Home - VIS Vatican - Receive VIS - Contact us - Calendar

The Vatican Information Service is a news service, founded in the Holy See Press Office, that provides information about the Magisterium and the pastoral activities of the Holy Father and the Roman Curia...[]

Last 5 news

VISnews in Twitter Go to YouTube

Monday, May 24, 2010

RELIGIONS ARE CRUCIAL FOR INTEGRAL HUMAN DEVELOPMENT

VATICAN CITY, 22 MAY 2010 (VIS) - Participants in the annual congress of the "Centesimus Annus Pro Pontifice" foundation, led by their president Domingo Sugranyes Bickel, were received in audience this morning by the Holy Father.

  The Pope expressed his appreciation to the group for having chosen the relation between "development progress and the common good" as the theme of their congress. "Today more than ever", he said, "the human family can grow as a free society of free peoples so long as globalisation is guided by solidarity and the common good, and by social justice, all of which find a precious wellspring in the message of Christ and of the Church".

  "The common good is the goal that gives meaning to progress and development, which otherwise would be limited only to the production of material goods. These goods are necessary, but without the orientation to the common good consumerism, waste, poverty and inequality come to prevail, which are negative factors for progress and development".

  Benedict XVI then went on to quote from his Encyclical "Caritas in veritate", affirming that one of the greatest risks of the modern world lies in the fact that "'the de facto interdependence of people and nations is not matched by ethical interaction of consciences and minds that would give rise to truly human development'. Such interaction, for example, seems to be too weak with those leaders who, in the face of renewed episodes of irresponsible speculation against the weakest States, do not react with adequate decisions to govern finance. Politics must have primacy over finance, and ethics must be the guiding force for all activities".

  The Holy Father recalled how "the common good is made up of a number of factors: material, cognitive and institutional good, as well as moral and spiritual good. The latter two are superior and the former must be subordinate to them", he said. "Our commitment to the common good of the family of peoples, and to that of each society, means we must give support to and avail ourselves of the complex of institutions that give juridical, civil, political and cultural structure to the life of society".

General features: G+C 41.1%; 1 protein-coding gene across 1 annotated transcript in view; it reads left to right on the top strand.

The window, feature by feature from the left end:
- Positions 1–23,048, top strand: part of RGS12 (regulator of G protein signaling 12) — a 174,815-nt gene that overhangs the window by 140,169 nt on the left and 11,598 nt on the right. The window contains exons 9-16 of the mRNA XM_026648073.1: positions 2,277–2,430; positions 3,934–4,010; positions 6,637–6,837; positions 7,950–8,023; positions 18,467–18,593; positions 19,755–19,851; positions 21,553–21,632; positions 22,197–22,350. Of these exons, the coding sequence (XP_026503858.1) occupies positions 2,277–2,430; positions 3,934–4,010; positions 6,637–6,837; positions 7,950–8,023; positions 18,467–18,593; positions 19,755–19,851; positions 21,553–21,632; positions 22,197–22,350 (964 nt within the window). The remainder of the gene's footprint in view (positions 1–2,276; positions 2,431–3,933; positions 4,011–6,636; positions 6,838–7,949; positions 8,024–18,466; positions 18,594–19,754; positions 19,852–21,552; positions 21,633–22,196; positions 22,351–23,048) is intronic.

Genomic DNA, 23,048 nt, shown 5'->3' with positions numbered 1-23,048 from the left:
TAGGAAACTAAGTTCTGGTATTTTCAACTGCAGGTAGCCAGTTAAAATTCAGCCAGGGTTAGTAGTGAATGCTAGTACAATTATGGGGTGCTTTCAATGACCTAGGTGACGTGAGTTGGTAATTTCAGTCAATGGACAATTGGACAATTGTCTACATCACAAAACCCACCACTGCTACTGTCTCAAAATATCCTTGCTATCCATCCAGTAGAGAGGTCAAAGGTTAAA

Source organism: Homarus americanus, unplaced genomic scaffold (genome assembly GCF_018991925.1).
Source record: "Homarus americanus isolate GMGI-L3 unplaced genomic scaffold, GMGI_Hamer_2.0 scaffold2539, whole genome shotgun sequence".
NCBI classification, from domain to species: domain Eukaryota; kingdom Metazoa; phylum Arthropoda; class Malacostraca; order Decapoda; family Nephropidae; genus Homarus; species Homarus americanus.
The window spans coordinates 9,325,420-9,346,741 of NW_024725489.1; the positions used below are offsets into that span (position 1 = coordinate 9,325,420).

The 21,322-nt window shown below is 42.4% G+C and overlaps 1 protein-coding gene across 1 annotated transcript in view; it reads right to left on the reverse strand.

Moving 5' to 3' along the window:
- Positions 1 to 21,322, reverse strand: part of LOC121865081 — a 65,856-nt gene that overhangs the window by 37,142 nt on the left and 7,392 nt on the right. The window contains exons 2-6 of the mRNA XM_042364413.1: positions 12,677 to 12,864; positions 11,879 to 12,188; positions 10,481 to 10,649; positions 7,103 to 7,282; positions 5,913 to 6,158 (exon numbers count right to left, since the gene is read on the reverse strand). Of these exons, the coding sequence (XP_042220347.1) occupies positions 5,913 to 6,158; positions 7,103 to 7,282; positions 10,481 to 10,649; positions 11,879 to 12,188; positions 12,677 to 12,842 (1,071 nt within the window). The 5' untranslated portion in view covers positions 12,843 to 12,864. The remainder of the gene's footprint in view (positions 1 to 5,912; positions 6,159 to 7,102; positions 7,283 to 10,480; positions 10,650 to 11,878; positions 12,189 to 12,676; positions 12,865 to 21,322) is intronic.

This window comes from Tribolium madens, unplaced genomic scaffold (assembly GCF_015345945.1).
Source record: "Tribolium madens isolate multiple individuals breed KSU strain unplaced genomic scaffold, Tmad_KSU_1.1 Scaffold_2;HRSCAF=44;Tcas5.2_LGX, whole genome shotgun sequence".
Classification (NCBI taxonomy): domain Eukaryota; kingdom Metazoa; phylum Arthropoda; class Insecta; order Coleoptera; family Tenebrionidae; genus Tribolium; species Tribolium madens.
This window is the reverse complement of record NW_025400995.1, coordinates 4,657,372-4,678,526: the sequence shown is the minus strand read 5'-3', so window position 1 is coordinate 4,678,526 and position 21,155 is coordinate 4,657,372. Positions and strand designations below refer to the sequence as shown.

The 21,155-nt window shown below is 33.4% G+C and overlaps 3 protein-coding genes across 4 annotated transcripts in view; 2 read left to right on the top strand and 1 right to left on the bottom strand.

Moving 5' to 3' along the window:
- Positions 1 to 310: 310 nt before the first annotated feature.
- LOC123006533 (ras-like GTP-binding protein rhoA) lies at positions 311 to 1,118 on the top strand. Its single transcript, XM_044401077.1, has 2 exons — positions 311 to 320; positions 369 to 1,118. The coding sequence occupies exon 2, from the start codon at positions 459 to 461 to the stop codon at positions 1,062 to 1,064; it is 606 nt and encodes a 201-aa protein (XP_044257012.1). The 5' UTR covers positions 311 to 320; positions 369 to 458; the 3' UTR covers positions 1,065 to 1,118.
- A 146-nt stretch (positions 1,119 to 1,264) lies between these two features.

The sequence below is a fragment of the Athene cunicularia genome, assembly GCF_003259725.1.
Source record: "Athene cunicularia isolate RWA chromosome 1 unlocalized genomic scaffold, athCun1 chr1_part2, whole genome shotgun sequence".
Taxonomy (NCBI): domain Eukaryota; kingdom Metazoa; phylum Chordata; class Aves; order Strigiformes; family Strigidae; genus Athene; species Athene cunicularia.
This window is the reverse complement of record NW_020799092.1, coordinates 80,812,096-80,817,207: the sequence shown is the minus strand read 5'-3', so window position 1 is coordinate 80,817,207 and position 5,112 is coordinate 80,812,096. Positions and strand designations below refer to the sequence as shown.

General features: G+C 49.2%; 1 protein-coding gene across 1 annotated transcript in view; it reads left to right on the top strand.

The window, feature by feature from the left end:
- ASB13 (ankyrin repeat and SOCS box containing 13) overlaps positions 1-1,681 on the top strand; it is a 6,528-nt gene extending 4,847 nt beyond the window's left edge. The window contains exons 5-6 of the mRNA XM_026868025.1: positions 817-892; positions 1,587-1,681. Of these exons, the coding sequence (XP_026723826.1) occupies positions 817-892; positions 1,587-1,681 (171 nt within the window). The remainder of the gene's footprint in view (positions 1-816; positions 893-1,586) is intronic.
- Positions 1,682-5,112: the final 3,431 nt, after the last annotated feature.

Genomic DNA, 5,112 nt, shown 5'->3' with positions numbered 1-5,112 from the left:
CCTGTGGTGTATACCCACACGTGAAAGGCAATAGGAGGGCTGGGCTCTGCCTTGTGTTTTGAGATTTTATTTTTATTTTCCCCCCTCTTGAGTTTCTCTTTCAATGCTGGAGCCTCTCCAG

And he went on: "We must ensure that the economic-productive order remains socially responsible and of a human scale, through joint and unitary action on various levels, including the international level. In the same way, it is important to support the consolidation of constitutional, juridical and administrative systems in countries that do not yet fully enjoy them. Economic aid must, then, be accompanied by measures that aim to reinforce the guarantees of the rule of law, a just and efficient system of public order in full respect for human rights, and truly democratic and participative institutions.

  "The fundamental priority for the development of the entire family of peoples, however, is to strive to recognise the true scale of goods and values", the Holy Father added. "The notion of integral human development presupposes such things as subsidiarity and solidarity, and interdependence between State, society and the market. In a global society made up of many different peoples and religions, the common good and integral development must be achieved with everyone's contribution. Religions have a crucial role to play in this, especially when they teach fraternity and peace".

  "The exclusion of religion from public life - and, at the other extreme, religious fundamentalism - hinders an encounter between persons and their collaboration for the progress of humanity. Public life is sapped of its motivation and politics becomes domineering and aggressive".
AC/                                    VIS 20100524 (600)

No comments:

Post a Comment

Post a Comment

Copyright © VIS - Vatican Information Service